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Weekend Getaway? Visit NC Public Lands

Saturday is National Public Lands Day, and entrance to federally owned public lands is free. (RogerMcCoy/morguefile.com)
Saturday is National Public Lands Day, and entrance to federally owned public lands is free. (RogerMcCoy/morguefile.com)
September 22, 2016

RALEIGH, N.C. — Saturday, September 24 is National Public Lands Day and entrance to all federally owned public lands is free on Saturday in celebration.

Conservationists and outdoor sportsmen are encouraging people across North Carolina to use this opportunity to venture into some of the state's thousands of acres of public lands. Liz Rutledge, wildlife specialist with the North Carolina Wildlife Federation explained what this resource can offer families.

"They definitely have a lot of accessibility that they wouldn't normally have to these large areas of land, and a lot of them are typically pristine areas and areas that are maintained for conservation,” Rutledge said. “So it's a real great asset for people to get outdoors, take their families and go and actually visit these lands."

As the November election approaches, the North Carolina Wildlife Federation has joined 41 other organizations to ask candidates to pledge their support of public lands. Specifically, they've given the pledge to candidates in the hotly contested North Carolina Senate race between incumbent Republican Richard Burr and Democratic challenger Deborah Ross urging the candidates to keep public lands public.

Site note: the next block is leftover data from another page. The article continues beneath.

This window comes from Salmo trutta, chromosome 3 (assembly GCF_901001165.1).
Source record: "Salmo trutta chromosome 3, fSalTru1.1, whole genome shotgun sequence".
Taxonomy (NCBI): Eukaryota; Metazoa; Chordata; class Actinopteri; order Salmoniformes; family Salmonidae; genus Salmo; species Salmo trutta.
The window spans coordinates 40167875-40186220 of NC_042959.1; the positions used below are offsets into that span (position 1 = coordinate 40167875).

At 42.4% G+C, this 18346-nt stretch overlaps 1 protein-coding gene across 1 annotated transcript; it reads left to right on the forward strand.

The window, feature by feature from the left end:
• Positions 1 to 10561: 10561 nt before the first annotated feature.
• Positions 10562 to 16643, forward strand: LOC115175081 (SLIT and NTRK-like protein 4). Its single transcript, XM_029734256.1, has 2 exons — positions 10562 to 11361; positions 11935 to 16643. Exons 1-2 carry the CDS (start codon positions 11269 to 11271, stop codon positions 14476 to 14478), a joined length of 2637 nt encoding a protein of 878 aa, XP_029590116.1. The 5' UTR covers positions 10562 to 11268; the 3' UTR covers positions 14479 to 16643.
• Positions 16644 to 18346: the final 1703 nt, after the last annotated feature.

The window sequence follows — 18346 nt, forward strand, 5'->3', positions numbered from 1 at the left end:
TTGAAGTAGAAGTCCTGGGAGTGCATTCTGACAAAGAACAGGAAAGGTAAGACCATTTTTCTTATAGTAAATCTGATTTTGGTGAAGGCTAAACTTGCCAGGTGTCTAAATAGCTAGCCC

Richard Mode, affiliate representative for the North Carolina Wildlife Federation said that voters should understand where candidates stand, from local elections to the presidential race.

"Our federal legislators are encapsulated in the balloon of air in D.C., and they need to hear from their constituents,” Mode said. "They need to know that eastern sportsmen, hikers, campers, outdoor enthusiasts have a dog in this fight."

There are efforts - particularly in the Western United States - to privatize public lands. But conservationists have pointed out the potential impact of private interest when it comes to development, as well as the need to protect lands from fire and extreme weather risks.

Rutledge said it's important for people to stay connected.

"There's a growing disconnect between people and the natural world,” she said. “This is an opportunity for everyone to be able to enjoy these lands and to continue to educate and conserve these resources for generations to come."

More than 30 percent of land in the United States is publicly owned. In addition to maintaining access for all citizens, the land designation helps maintain wildlife and monitor changes to the environment as a result of development.

Events are planned Saturday at the W. Kerr Scott Dam in Wilkesboro, Max Patch in Hot Springs, and other locations around the state.

Stephanie Carson/Cynthia Howard, Public News Service - NC